Published On: Wed, Jan 24th, 2024

Neck Deep review: Self-titled reinvention is the Win of the Century | Music | Entertainment

Punk is long dead. From its ashes rose pop-punk, the fast-paced bubblegum chic version of the original genre’s mantra. Sure, Blink-182 pioneered and perfected this outlook in the early oughts, but this current new wave of pop-punk music is being pioneered by Neck Deep.

While the band still feels relatively new, the Wrexham, Wales outfit is somewhat stalwart in the music industry, having first hit the scene in 2012 with their EP Rain In July.

This month, the Ben Barlow-fronted band dropped their fifth studio album, Neck Deep (a self-titled record). This work follows All Distortions Are Intentional from 2020, a covid-baby album that steadily grew in popularity while the band were locked indoors.

As a result, self-titled is a reinvention of Neck Deep (hence, maybe, its name). Sometimes political (We Need More Bricks), oftentimes heartening (It Won’t Be Like This Forever), a little haunting (Go Outside!) and always earnest; Neck Deep’s self-titled is a mirror pointed directly at Great Britain—its mental health struggles, tragic government, and turning 30 in a post-covid world.

Through all of this, frontman Ben Barlow’s voice is the best it has ever been. Cutting, melodic, and powerful, contrasting his technique and power to the band’s first album is like night and day. He has improved fantastically.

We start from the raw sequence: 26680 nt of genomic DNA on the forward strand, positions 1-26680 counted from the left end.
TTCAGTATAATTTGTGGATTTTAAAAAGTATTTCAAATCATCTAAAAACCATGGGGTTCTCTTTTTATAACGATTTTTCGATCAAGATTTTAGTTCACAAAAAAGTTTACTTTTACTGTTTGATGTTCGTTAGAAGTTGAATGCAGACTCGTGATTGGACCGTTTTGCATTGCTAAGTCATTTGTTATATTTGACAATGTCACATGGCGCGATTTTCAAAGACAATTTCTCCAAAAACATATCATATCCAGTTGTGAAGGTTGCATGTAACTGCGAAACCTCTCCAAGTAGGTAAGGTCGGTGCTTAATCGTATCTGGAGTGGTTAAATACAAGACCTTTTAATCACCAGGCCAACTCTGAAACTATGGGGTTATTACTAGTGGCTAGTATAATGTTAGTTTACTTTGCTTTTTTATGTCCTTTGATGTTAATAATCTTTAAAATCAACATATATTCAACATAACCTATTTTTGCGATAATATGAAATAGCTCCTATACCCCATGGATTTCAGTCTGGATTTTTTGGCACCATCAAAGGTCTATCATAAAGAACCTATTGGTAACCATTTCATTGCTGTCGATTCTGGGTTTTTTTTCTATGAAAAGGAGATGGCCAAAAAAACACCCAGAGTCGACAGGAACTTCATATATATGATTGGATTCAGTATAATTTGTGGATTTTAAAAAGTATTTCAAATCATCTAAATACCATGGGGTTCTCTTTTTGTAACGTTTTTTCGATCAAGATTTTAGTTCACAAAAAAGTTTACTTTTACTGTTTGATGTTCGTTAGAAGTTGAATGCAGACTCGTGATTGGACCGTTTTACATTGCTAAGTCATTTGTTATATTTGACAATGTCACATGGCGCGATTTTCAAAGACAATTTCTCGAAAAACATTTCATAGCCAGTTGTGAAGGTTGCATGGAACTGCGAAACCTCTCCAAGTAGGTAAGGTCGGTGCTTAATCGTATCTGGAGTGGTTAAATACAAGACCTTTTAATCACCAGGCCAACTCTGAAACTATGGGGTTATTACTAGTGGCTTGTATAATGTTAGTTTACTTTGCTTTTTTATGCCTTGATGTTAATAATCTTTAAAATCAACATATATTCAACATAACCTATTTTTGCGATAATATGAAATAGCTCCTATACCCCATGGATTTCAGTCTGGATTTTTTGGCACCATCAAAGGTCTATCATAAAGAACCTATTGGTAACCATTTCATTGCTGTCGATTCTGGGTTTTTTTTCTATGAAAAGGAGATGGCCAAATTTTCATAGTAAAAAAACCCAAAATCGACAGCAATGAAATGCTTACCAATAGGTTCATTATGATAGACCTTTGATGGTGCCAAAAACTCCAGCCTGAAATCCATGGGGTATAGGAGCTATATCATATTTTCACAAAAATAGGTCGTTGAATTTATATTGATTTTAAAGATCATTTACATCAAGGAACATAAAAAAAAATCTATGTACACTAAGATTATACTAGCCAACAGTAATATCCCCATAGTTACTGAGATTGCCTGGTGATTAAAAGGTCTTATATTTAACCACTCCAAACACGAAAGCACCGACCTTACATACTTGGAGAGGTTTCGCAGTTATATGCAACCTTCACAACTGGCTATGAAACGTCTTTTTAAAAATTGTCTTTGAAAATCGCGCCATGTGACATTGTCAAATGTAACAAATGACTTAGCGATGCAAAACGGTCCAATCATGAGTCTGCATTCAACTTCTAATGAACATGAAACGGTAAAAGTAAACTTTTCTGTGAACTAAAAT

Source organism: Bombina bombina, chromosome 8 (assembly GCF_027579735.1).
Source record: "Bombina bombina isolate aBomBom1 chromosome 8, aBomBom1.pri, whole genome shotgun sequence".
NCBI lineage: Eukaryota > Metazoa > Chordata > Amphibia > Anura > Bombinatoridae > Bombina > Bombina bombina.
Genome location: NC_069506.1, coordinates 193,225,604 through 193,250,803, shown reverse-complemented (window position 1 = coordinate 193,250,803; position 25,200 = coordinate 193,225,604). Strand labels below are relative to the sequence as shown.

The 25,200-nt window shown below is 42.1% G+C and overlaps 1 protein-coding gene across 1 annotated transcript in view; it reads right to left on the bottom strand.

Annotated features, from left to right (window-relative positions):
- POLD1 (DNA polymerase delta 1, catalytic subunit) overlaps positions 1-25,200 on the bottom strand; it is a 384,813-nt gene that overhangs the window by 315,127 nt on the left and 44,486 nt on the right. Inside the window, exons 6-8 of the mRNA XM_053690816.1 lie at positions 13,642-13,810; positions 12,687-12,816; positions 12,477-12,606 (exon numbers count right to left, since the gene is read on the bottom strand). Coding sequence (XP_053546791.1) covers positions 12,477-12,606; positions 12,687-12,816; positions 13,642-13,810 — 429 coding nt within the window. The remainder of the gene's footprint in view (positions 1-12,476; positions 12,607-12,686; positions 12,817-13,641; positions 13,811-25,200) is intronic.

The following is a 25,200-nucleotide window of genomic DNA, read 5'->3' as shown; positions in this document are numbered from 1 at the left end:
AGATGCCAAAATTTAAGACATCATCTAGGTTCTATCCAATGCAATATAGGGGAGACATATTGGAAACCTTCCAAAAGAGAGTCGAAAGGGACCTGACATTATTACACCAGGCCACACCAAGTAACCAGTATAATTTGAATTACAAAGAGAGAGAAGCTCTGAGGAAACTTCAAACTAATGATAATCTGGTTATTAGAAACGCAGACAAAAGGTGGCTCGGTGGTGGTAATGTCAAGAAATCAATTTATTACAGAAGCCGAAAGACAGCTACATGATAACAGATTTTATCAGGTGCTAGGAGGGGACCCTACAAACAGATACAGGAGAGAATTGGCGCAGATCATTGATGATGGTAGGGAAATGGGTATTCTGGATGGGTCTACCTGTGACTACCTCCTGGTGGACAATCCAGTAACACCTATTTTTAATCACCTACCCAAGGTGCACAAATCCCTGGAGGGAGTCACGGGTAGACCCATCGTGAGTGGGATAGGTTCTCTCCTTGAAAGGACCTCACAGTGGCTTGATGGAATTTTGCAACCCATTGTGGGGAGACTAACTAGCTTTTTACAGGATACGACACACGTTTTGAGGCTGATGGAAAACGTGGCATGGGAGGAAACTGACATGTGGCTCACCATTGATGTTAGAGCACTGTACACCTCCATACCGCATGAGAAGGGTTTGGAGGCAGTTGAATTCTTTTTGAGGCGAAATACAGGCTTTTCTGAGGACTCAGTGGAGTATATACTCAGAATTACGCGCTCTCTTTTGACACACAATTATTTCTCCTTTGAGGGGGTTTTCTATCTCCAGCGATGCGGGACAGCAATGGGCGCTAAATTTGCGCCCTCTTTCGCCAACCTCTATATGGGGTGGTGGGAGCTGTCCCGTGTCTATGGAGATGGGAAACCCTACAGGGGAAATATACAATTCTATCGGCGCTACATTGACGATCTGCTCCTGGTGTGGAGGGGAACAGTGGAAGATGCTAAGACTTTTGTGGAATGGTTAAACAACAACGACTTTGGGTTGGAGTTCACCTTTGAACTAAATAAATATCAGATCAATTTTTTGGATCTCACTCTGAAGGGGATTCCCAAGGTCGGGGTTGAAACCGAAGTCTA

Likewise, Neck Deep’s musical technicalities as a whole are complex and intriguing. They sometimes get lost between the lyrics and crunchy guitars, but there are a few standout lead guitars present on self-titled that I’m sure will blow fans away live.

Neck Deep’s commitment to their unique and enviable sound throughout the album can sometimes be their downfall, however. Fans of the group will no doubt slot right back into the band’s style with self-titled, but that doesn’t mean it’s all entirely new.

While each and every song has something strong to offer, they are also at risk of getting neatly folded into their back catalogue and forgotten – which, if that were to happen, would be a crying shame. Neck Deep have produced some of their most exciting work on this record (with Moody Weirdo as my personal favourite). Exciting and transparent, it feels as if – once again – Barlow is speaking my own thoughts back to me. Something many artists never really manage to do.

These are songs both pop and punk through and through; emotionally intelligent introspections (Moody Weirdo, again) coated with an aggressive chord progression and a light spring in their step.

So then it is fitting that self-titled came out on the same day as Green Day’s new album Saviors. The punk legends’ record is a fine piece of work but, for me, Neck Deep have replaced Billie Joe Armstrong and co in this specific space of the music industry.

Neck Deep’s poeticisms combined with their relentlessly bright and crunchy chords are a match made in heaven. A line in the sand against scorned love, harsh loss, and the trials & tribulations of life.

Like it or not, Neck Deep are the voice of a generation. Seeing and hearing them progress into maturity in self-titled speaks wonders for their integrity, and raises hopes for what’s to come.

Neck Deep – Neck Deep is out now.

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